Longtime Buckner CEO answers Baylor callDec. 18, 2012
Longtime Buckner CEO answers Baylor call
As a high school student almost 50 years ago, Ken Hall wanted to attend Baylor, but instead went elsewhere because "my family and I needed the scholarship money offered by another university to make my attending college an affordable reality."
As Baylor's newly appointed senior vice president for university development and strategic initiatives, one of Dr. Kenneth Hall's priorities will be to make sure that scholarship support is available to help every student who is academically qualified experience Baylor University.
Hall brings a lifetime of fundraising and leadership experience to Baylor, having only recently retired after almost two decades leading Buckner International, one of the largest private social care agencies in the United States and one of Texas' oldest Baptist organizations.
"We are pleased that Ken Hall has agreed to bring his years of experience and dynamic sense of servant leadership to Baylor," said University President Ken Starr. "He is widely respected here in Texas for his remarkable service to Buckner International, where he served as president and CEO. In his travels to extend the good work of Buckner, Dr. Hall has established a powerful network of contacts that reach around the globe. He is a natural addition to our leadership team, and we are fully confident in his abilities to help us build Baylor University in the years to come."
"I had a profound sense of calling to Buckner International, an organization I have loved and served for many years, and I would not have agreed to join Baylor in this new position unless I felt the same powerful call to serve," Hall said. "I am honored and humbled to have been offered the opportunity to serve Baylor as we stand at the threshold of a new period in the university's 167-year history."
Looking back, that sense of calling to Baylor has followed Hall throughout his life, from pastors who encouraged him to attend Baylor as a youth; to Baylor alumni he met as a student at Southwestern Baptist Theological Seminary and while serving as a pastor in Gatesville, Midland and Longview, Texas; to his interactions with Baylor while serving as president of the Baptist General Convention of Texas.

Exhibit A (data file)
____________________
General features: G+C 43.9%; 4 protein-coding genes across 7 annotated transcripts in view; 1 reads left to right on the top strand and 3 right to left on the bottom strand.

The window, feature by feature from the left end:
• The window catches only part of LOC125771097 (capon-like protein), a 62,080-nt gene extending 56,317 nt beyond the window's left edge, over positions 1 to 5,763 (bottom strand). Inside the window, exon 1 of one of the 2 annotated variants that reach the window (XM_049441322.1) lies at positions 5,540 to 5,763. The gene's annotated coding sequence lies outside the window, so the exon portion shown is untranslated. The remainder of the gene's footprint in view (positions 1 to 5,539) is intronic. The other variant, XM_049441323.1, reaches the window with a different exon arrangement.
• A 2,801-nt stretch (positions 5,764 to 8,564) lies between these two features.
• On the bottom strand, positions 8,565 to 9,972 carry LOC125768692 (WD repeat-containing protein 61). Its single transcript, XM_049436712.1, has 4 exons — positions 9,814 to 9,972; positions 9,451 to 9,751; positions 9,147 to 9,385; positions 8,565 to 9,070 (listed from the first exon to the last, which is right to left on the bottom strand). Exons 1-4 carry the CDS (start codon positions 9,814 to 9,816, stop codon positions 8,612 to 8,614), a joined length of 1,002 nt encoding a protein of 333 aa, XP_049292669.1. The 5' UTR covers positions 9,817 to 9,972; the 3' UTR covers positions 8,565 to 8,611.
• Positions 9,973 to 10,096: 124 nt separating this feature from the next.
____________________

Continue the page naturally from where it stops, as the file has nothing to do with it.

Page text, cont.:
Hall's latest association with the university began in 2009 when he was appointed chair of the Presidential Search Advisory Committee that eventually recommended Judge Ken Starr as president. A year ago, he began providing Starr with counsel related to fundraising initiatives, and he was elected to the Baylor Board of Regents in May -- a role he has resigned to take this new position, effective Jan. 1, 2013.
"I've discovered that there's a bit of a pattern," Hall laughs. "Every time Baylor calls, you want to say 'yes.' I think Baylor University is one of the greatest assets of the Kingdom enterprise, and so when Judge Starr and the Regents asked me to consider this role, it was very difficult to say no."
In his 19 years at Buckner, Hall helped the organization grow into one of the nation's showcase social service non-governmental organizations, annually serving more than 450,000 people through an array of diverse services for orphans, vulnerable children and families, and elder adults. Hall oversaw the expansion of Buckner to include more than $200 million in capital improvements in the past 15 years and the growth of the Buckner endowment to $200 million.
At Baylor, he will be tasked with building relationships with individuals and groups both inside and outside of the university to help support Baylor's mission and aid students today and into the future.
"I see Baylor as a unique laboratory for proving out the totality of the Gospel," Hall says. "Intellectual, emotional, spiritual, relational -- this is a place and an entity that can deal with the whole of a being. And it's not just for students: it's for all of us. We use the term 'the Baylor family' a lot, and that's a very good description of what we are.
"But I think we have to be candid that the participation rate of our donor base, our alumni base, is not where it should be. We need our alumni and our friends to know that it is only with their help that we can carry Baylor into a strong future. Many people would view this as a challenge, but I see it as an opportunity. There are myriad reasons alumni have not engaged philanthropically in the life of the university, including the state of the economy. But it is critical that we illustrate both the needs of the university and our stewardship of each gift. We must come together to build a robust endowment and a thriving culture of giving among alumni of all ages around the cause of Pro Futuris.
"Each person has a different capacity to give, but all of us ought to be giving something. I would ask alums to come along and collaborate with us on our important and distinct mission of providing quality Christian education."